Get an early taste of new sci-fi comic series The Sweetness

If you like your science fiction delivered via planet-hopping adventure along with a healthy dose of raunch, there's a new comic book series you may want to add to your pull list.

 The Sweetness, from Z2 Comics, revolves around intergalactic smuggling and a pair of mismatched female smugglers with lots of issues. Now they find themselves in the middle of an operation to help alien addicts get their fix from an earthbound substance that is utterly irresistible.

The series has an offbeat tone that feels like a late-'80s buddy comedy set in space. That's largely by design from the creative team, the husband-and-wife duo of writer/artist Miss Lasko-Gross and Eisner-nominated cartoonist Kevin Colden. 

Blastr talked with the couple about the new series, the complex universe they're building within the story, and their unique working situation. 
Then check out an EXCLUSIVE preview of The Sweetness below. Issue #1 drops Wednesday. 

The concept for this book seems brilliantly simple -- can you tell us where the idea came from, and how the story developed?

Miss: During a pitch meeting, I went off on a tangent about a well-known much-hated comic industry heel (who, years ago, took credit for a couple of characters I created.) Then I segued (as a crazy person does) into discussing this filthy broke down sci-fi universe that I was never able to develop. At which point my publisher greenlit an outline/issue 1.

Kevin: We usually bounce ideas off of each other, and edit each other's scripts, and when I read The Sweetness I instantly knew exactly how it should be drawn. Traditionally when I look over Miss's scripts I offer only an editorial eye, but this one really hit a nerve, and I said immediately that I wanted to draw it. Luckily, everyone else involved agreed.

  1. The book's central premise is that there is Intergalactic demand for an earthbound substance -- and it's not cocaine or reality TV ... it's sugar. Where did that come from?
  3. MLG: You may regret asking that question. Okay, the Circuitous thought process involved the sometimes arbitrary value of commodities. For example, a diamond's only intrinsic value is as a hard material for industrial drills etc. Their “scarcity,” “luxury” and the “demand” are all socially engineered. So what would advanced alien civilizations want from our earth? Water? Oil? Gold? Sexy Human Ladies?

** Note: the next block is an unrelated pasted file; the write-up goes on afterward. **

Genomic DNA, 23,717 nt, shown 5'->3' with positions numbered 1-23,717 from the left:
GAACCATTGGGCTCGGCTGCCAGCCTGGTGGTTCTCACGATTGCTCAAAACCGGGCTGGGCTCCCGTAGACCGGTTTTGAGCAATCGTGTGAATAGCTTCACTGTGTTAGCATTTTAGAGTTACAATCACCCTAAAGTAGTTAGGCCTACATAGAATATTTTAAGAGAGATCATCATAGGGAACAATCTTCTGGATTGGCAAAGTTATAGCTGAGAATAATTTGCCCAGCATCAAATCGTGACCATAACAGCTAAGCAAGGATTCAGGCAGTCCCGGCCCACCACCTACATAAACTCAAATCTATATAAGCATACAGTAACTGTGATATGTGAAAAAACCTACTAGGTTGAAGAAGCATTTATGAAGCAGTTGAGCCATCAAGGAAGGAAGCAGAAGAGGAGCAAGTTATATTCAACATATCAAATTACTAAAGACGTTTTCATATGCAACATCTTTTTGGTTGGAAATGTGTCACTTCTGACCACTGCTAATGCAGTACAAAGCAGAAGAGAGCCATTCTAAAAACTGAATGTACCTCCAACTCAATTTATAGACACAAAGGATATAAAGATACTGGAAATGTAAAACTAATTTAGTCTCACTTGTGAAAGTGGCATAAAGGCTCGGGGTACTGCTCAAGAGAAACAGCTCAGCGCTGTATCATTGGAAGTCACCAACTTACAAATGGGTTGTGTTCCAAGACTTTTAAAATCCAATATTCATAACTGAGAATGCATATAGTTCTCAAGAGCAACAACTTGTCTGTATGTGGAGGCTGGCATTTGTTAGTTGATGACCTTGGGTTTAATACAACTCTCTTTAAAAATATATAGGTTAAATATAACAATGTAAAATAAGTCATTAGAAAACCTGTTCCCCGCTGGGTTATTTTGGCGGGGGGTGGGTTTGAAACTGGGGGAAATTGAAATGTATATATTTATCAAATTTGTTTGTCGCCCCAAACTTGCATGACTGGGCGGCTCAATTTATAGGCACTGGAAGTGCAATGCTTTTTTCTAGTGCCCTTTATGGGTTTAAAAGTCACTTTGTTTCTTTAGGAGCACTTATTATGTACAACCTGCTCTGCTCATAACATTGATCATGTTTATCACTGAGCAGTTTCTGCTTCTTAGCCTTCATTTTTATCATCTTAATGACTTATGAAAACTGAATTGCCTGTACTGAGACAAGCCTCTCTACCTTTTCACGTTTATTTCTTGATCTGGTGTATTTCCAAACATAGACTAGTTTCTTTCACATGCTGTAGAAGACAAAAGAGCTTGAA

Putting aside historical motivations for human conquest, and the laziness of having E.T.s share our cultural values or physiological needs, I hit on the concept of sugar. Dumb, simple, plentiful, taken for granted.

And yet, the sources of Sweetness (Bees, Sugarcane, Fruit) are so intrinsically linked to the co-evolutionary process' of life on this specific planet.

KC: What she said.

  1. Of the three main characters in the first issue -- Nelly, Scout and Bachmaan -- Nelly seems to be the only one who kind of has her act together. We know she's an ex-con. What kind of skeletons is she hiding in her closet, and will we be learning much more about her?
  3. MLG: Nelly is fascinating for the contradiction between her superior intellect and lowly social status. She is always professional and meticulous but receives exactly zero credit for it. She is clearly NOT embarrassed by her past, only exasperated at being denigrated for it. Without revealing too much I'll say there's definitely a reason for that disconnect (beyond class and race). Nelly has had to face some serious obstacles.
  5. KC: Nelly's our lens to the ways in which our society hasn't really moved forward at all. We've made contact with aliens, but a lot of our current racial and gender constructs haven't progressed much for the positive. Nelly's got a lot of depth, and there haven't been enough characters like her in comics.